Europe's latest panacea

Press reports out of the G-20 summit in Mexico say that Italy and France have suggested that the EFSF/ESM buy the bonds of PIIGS who are engaged in fiscal consolidation, but who have been priced out of the market. This would, it is thought, allow the funds to buy these country’s bonds at subsidized interest rates, and thus reward them for their virtuous behavior. It is felt that this would allow countries such as Spain and Italy to receive assistance without having to submit to IMF/EU conditionality.

Angela Merkel, under pressure from everyone, did not dismiss the suggestion out of hand. (However, her proposal is for an EU fiscal union, which has not been embraced by Hollande.)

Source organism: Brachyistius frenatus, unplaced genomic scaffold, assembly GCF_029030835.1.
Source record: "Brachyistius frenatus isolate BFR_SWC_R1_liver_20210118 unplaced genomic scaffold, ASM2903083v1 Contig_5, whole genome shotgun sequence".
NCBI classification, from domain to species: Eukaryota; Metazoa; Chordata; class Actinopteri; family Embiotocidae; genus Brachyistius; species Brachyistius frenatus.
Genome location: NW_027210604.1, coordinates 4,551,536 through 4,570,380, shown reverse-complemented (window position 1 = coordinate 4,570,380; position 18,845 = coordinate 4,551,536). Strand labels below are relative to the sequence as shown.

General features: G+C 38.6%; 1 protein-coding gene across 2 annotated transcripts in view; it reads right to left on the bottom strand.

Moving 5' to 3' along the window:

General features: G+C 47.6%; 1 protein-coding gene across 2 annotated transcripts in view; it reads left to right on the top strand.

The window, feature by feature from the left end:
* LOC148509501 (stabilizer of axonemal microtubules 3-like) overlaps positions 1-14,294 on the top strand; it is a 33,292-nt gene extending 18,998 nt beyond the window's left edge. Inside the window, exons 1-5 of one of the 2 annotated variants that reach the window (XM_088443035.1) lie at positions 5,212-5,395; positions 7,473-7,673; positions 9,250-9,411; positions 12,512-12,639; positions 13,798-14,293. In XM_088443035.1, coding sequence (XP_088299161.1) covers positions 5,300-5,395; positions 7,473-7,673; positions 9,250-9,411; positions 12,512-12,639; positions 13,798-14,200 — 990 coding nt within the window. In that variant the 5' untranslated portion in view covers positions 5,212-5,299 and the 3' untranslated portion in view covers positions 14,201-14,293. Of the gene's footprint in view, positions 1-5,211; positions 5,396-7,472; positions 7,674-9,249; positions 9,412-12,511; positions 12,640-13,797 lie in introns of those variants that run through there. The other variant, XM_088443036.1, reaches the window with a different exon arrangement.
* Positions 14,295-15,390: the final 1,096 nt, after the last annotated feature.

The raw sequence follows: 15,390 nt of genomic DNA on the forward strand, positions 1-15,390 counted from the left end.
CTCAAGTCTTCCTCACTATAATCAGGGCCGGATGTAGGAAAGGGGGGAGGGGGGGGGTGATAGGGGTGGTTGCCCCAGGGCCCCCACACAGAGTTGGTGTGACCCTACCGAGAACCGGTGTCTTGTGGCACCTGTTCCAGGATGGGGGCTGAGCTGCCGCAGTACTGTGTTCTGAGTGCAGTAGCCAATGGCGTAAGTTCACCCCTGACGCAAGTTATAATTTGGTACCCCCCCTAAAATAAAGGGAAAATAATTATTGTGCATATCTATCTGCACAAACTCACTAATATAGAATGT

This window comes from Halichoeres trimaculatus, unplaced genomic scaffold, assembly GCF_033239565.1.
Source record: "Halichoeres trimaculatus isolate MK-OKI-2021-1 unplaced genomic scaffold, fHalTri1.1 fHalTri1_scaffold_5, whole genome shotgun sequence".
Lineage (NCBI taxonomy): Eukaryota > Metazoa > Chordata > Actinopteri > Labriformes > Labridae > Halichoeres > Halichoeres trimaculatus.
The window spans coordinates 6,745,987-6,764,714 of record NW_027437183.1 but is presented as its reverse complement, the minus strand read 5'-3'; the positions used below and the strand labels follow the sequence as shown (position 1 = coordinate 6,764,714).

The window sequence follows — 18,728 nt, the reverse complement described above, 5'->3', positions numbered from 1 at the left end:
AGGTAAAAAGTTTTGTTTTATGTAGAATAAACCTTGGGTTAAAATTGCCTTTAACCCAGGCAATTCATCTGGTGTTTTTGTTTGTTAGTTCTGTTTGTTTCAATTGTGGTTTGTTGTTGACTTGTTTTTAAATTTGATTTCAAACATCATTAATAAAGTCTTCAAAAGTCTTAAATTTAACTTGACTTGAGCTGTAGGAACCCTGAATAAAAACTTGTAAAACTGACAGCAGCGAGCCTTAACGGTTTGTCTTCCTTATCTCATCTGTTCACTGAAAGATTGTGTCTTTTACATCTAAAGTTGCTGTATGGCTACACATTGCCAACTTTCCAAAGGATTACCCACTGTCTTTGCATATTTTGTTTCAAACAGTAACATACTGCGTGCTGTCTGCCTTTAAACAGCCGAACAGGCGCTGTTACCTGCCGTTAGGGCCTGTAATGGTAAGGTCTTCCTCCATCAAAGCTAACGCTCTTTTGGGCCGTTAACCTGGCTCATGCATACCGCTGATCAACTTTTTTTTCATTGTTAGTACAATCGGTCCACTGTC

I must be missing something, because the treaty establishing the ESM states that: The granting of any required financial assistance under the mechanism will be made subject to strict conditionality. Everybody in the room may have agreed to ignore this provision, but the Federal Constitutional Court in Karlsruhe is a stickler on things like laws and treaties.

But let us assume that the plan can be implemented and that the ESM will be established on schedule next month. The ESM will be have EUR 80 billion in paid-in capital which can be leveraged up to EUR 500 billion using contingent guarantees (EUR 700 billion including the EFSF). The ESM is expected to be rated AAA by the three agencies, but I don’t consider that a given. The rating hangs on the AAA ratings of Germany, France and the Netherlands. France has already lost one of its AAAs, and is at risk of losing the other two.